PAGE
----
Thousands gathered in Las Vegas this morning for day two of the Women’s March.  The message today was “Power to the Polls.”  The Women’s March founders are now headed for a 10-city tour through battleground states.

LAS VEGAS, NV – JANUARY 21: Attendees cheer a speaker during the Women’s March “Power to the Polls” voter registration tour launch at Sam Boyd Stadium on January 21, 2018, in Las Vegas, Nevada. Demonstrators across the nation gathered over the weekend, one year after the historic Women’s March on Washington, D.C., to protest President Donald Trump’s administration and to raise awareness for women’s issues. (Photo by Sam Morris/Getty Images)

Meanwhile, we received so many great photos and stories from marches and rallies across the country, we wanted to share as many as possible.  Again, thanks for your help, and thanks for sharing.

From Erin: Marched with my 3-year-old in Orange County, Ca. Marched for his future, to show him to stand up for what’s right and teach him he must always exercise his democratic rights. I hope he’ll engage in future protests but I hope it isn’t for basic human rights and decency.

From Claire in Sacremento: Marching to promote equality (for all), peace, truth, diversity, tolerance, choice, education, respect, empathy, progress, love, hope, humanity, freedom, nature, and science… AND to build momentum, a movement, to ensure those who are antithetical to these values are voted out and progressive women are voted in — for equal representation in government.

From Sandy in Durango, Colorado, where it is estimated that 600+ people marched.

From Nathan in New York

From Morristown, N.J.: My name is Preethi and my friend and I attended the Women’s March in Morristown, NJ today. It was empowering and inspiring to march on ground hallowed by the soldiers of the American Revolution. There were about 15,000 people in attendance- that is 6 to 7 thousand more than expected. We started marching from Town Hall to the Morristown Green where we heard several speakers speak to the various issues plaguing the country today, especially the current administration’s policies.
Even The Alliance of George Washington, Alexander Hamilton and the Marquis de Lafayette took part in the event, as pictured.

From Lincoln, Nebraska

These are my 7-year-old twins — Kaz & Veronica Rowny. Their father immigrated to the US at 27 years old from Poland. At 37 he put himself through medical school as a single parent, and went on to complete his residency at UCLA, his Fellowship at Columbia and together we put our oldest son through high school and then Yale. He’s still not a US citizen.

We marched for him and for our dual citizen kids. We marched for the future we want them to know is theirs to shape, for the golden rule of being kind to everyone each day — and because we think the people in charge right now make this very very hard. We marched for our planet and for our democracy, both of which are being contorted to their limits.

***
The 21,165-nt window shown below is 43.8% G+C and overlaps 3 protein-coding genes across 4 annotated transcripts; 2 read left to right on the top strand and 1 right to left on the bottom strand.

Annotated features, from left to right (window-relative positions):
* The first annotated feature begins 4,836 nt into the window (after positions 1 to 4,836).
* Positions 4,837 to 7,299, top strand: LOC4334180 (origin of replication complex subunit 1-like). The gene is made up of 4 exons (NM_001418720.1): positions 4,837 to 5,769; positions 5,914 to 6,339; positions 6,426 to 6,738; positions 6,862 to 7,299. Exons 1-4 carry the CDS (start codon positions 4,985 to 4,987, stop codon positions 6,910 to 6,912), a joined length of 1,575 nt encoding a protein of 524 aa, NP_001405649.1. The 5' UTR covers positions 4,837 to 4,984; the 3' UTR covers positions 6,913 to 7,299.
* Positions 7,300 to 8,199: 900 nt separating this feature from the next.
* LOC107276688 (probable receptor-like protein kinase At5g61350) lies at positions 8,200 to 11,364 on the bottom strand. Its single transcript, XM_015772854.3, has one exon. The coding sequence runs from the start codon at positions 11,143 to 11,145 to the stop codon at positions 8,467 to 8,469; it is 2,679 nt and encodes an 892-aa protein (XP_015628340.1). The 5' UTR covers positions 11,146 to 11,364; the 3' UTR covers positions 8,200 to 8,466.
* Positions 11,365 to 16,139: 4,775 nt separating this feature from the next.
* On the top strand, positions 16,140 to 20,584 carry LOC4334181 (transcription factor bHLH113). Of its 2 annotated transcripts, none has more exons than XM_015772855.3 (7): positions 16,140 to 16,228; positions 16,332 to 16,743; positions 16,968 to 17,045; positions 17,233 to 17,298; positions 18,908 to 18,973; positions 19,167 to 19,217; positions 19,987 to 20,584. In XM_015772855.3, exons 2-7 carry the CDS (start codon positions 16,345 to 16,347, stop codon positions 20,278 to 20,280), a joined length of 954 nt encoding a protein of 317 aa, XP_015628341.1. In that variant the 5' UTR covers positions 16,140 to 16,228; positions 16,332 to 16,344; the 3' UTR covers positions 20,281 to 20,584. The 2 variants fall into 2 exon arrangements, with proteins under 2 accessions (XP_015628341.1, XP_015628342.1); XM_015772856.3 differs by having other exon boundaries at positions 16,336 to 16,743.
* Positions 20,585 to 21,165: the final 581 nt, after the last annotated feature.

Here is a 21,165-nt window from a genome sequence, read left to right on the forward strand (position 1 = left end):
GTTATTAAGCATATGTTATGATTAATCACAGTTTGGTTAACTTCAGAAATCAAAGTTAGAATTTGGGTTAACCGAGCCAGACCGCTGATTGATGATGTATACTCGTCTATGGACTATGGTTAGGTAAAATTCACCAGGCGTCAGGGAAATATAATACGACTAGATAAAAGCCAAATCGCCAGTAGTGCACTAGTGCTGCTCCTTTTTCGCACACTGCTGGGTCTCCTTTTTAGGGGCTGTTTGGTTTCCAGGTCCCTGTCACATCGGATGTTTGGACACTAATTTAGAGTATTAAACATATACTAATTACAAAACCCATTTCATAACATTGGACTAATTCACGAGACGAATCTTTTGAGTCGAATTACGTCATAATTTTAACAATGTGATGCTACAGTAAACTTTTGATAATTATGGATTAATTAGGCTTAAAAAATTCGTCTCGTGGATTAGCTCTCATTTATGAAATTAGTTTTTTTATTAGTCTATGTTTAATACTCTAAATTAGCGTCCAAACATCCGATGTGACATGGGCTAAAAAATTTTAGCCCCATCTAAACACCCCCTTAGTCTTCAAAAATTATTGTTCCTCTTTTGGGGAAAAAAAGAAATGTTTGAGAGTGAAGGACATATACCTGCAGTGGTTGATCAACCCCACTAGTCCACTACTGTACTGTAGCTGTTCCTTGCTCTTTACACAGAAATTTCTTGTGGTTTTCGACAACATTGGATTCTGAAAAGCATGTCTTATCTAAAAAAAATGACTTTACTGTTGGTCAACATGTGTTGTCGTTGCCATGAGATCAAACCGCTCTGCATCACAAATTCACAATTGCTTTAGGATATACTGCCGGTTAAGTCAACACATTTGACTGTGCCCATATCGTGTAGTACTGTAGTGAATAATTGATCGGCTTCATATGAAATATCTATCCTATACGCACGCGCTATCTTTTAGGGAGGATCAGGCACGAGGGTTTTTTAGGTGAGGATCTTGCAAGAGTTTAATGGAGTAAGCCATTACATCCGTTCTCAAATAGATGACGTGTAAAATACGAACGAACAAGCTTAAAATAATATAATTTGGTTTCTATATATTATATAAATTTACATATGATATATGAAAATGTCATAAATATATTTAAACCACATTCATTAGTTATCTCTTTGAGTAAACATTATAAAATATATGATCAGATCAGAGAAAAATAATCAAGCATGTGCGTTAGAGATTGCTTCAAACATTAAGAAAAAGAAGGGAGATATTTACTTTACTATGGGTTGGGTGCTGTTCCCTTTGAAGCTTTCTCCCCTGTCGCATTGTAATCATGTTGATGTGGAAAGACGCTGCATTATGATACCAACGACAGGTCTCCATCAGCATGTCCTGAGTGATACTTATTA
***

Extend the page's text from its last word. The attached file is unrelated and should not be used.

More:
We marched because it’s our job to make sure they understand their right to vote is a duty and it will never be optional. Bad people can be elected and cause very real damage.

We marched for our friends who look nothing like us and for the hope our kids will be the generation to grow up colorblind. Faith blind. Gender and sexual orientation blind.

And finally, we marched because it’s fun to express yourself and have people come up and shake your hands. I was so proud to watch as people asked about their signs and flags — and then hear them answer in their own words.

From Natalie in Seattle:

From Kathleen in Waco, TX: I marched with my 11-year-old daughter, my two 15-year-old sons, and my husband today in Waco, TX. The fact that Waco, Texas had a women’s March this year is a sign of how much progress we’re making. Last year at this time we seemed to be driving to Austin every other weekend to go to marches there. I was pleasantly surprised to see how many people came out. I want my daughter to see her mom fight for what’s right and grow up to do the same, to never allow herself to be a victim, to be made to feel less than, to accept poor treatment just to be nice and not rock the boat. And I want my sons to see examples of strong women and how we are worth so much more than our looks. I want them to understand what women have gone through just to survive, what we’ve put up with and that we are no longer going to take being treated as objects or second class citizens. I want the American rape culture to change with this generation! I don’t want to have to have the same teary conversations with my daughter that my mom had to have with me.

From Shari in Walnut Creek, CA.

From Abigail: My daughter and a friend Marched in Sioux Falls SD. I felt that I had to share this with my 7-year-old. She may not understand why we were there, I gave her many of the reasons, they just aren’t personal for her. Yet. I want her to remember being there. To remember hearing her mom and other strong ass women chanting and yelling in agreement with the speakers. I want her to remember the signs that were so very funny, but so very poignant. I want her to become a strong ass woman!

From Sarah: Black Mountain, NC, population 8,000 had a spectacular Women’s March yesterday, Jan. 20th with over 500 people marching!

From Anat in Berlin, Germany. I marched because it is important not to remain silent.